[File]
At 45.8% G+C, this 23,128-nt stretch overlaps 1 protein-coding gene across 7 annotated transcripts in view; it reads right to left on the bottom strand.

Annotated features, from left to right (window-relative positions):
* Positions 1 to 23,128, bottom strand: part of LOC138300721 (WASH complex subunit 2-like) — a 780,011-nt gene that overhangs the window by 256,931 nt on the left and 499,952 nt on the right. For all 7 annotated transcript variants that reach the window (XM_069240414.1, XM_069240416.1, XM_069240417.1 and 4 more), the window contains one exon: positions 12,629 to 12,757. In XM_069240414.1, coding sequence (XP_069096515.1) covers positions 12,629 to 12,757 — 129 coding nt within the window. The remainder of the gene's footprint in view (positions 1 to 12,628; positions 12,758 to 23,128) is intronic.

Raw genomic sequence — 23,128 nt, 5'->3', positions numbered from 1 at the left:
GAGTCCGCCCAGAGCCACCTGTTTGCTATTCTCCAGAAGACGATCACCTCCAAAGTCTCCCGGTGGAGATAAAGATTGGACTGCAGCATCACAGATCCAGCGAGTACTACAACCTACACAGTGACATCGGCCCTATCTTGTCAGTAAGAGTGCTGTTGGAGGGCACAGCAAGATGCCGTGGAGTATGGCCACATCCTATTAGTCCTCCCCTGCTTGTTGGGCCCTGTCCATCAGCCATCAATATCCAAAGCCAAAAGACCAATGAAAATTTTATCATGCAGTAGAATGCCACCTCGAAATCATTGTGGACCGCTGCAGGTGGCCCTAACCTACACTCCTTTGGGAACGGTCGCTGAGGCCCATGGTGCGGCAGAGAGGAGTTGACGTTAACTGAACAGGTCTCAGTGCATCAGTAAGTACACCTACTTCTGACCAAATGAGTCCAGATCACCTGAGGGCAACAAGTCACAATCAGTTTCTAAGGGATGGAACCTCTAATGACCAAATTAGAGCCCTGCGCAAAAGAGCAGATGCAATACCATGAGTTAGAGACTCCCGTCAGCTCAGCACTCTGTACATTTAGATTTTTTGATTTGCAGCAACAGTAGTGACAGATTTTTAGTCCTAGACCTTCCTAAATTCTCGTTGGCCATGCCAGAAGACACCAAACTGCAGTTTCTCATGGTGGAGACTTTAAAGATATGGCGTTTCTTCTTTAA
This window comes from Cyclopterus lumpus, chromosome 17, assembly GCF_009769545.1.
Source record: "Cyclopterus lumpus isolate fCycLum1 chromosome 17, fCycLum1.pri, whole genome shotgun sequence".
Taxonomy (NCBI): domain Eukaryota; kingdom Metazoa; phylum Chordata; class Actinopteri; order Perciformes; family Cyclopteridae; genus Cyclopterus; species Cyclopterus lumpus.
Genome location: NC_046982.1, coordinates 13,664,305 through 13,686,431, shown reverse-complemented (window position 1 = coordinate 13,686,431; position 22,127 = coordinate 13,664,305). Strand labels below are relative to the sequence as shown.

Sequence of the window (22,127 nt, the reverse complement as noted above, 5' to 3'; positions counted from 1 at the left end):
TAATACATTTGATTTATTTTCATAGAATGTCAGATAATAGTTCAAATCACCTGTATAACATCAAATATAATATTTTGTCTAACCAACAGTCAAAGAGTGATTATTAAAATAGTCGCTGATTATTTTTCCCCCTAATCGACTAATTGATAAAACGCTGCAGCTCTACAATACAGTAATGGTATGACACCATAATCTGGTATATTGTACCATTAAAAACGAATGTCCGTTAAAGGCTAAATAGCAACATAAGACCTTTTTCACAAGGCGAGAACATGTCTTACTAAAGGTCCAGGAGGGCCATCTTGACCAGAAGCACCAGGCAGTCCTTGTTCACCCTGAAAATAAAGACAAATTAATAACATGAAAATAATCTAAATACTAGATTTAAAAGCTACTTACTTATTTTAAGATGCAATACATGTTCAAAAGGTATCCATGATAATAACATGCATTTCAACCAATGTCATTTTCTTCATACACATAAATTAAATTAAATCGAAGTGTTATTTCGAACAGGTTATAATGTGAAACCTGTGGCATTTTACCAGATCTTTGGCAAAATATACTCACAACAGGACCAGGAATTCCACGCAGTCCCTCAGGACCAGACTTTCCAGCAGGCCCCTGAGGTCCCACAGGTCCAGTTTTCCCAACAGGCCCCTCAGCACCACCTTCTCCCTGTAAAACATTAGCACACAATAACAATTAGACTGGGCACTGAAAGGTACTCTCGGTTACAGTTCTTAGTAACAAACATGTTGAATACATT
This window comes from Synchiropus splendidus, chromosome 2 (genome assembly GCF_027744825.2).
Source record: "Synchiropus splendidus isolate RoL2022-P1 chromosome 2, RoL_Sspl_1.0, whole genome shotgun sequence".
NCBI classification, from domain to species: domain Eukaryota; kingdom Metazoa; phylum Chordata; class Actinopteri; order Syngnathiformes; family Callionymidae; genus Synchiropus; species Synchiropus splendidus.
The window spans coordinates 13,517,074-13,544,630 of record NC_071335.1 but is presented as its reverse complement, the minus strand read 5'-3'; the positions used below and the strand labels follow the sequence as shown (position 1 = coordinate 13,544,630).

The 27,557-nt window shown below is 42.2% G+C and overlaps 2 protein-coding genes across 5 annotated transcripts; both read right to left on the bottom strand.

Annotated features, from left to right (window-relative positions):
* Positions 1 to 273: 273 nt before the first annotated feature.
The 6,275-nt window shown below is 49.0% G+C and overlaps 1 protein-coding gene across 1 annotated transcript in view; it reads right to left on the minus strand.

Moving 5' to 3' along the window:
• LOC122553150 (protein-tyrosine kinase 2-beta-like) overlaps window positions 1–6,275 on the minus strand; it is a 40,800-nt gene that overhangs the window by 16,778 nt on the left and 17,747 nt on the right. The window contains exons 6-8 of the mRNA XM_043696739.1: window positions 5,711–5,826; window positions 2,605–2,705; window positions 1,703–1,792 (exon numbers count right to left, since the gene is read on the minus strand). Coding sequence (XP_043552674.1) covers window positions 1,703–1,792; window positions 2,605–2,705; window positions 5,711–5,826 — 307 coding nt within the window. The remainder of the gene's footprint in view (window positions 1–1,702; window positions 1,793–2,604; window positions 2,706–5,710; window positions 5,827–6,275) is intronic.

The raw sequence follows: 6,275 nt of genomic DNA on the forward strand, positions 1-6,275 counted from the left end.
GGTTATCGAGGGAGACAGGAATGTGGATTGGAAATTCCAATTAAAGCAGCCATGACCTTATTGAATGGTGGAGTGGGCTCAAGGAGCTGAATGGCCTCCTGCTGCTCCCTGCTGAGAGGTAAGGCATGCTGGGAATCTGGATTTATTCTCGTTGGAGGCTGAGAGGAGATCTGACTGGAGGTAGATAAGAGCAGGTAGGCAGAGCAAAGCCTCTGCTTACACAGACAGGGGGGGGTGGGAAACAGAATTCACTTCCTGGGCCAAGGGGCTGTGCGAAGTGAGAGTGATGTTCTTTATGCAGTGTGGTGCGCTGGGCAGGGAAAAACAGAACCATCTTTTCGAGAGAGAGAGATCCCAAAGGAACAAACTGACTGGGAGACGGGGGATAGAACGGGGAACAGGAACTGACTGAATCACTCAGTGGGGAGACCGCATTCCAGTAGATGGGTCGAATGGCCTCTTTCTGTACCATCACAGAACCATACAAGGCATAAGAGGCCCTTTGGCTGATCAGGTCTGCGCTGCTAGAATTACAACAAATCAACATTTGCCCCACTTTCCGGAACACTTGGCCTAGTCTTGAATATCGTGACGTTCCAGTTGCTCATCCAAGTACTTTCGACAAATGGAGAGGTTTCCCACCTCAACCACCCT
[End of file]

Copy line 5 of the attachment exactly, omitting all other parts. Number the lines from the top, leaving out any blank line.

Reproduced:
GAGTCCGCCCAGAGCCACCTGTTTGCTATTCTCCAGAAGACGATCACCTCCAAAGTCTCCCGGTGGAGATAAAGATTGGACTGCAGCATCACAGATCCAGCGAGTACTACAACCTACACAGTGACATCGGCCCTATCTTGTCAGTAAGAGTGCTGTTGGAGGGCACAGCAAGATGCCGTGGAGTATGGCCACATCCTATTAGTCCTCCCCTGCTTGTTGGGCCCTGTCCATCAGCCATCAATATCCAAAGCCAAAAGACCAATGAAAATTTTATCATGCAGTAGAATGCCACCTCGAAATCATTGTGGACCGCTGCAGGTGGCCCTAACCTACACTCCTTTGGGAACGGTCGCTGAGGCCCATGGTGCGGCAGAGAGGAGTTGACGTTAACTGAACAGGTCTCAGTGCATCAGTAAGTACACCTACTTCTGACCAAATGAGTCCAGATCACCTGAGGGCAACAAGTCACAATCAGTTTCTAAGGGATGGAACCTCTAATGACCAAATTAGAGCCCTGCGCAAAAGAGCAGATGCAATACCATGAGTTAGAGACTCCCGTCAGCTCAGCACTCTGTACATTTAGATTTTTTGATTTGCAGCAACAGTAGTGACAGATTTTTAGTCCTAGACCTTCCTAAATTCTCGTTGGCCATGCCAGAAGACACCAAACTGCAGTTTCTCATGGTGGAGACTTTAAAGATATGGCGTTTCTTCTTTAA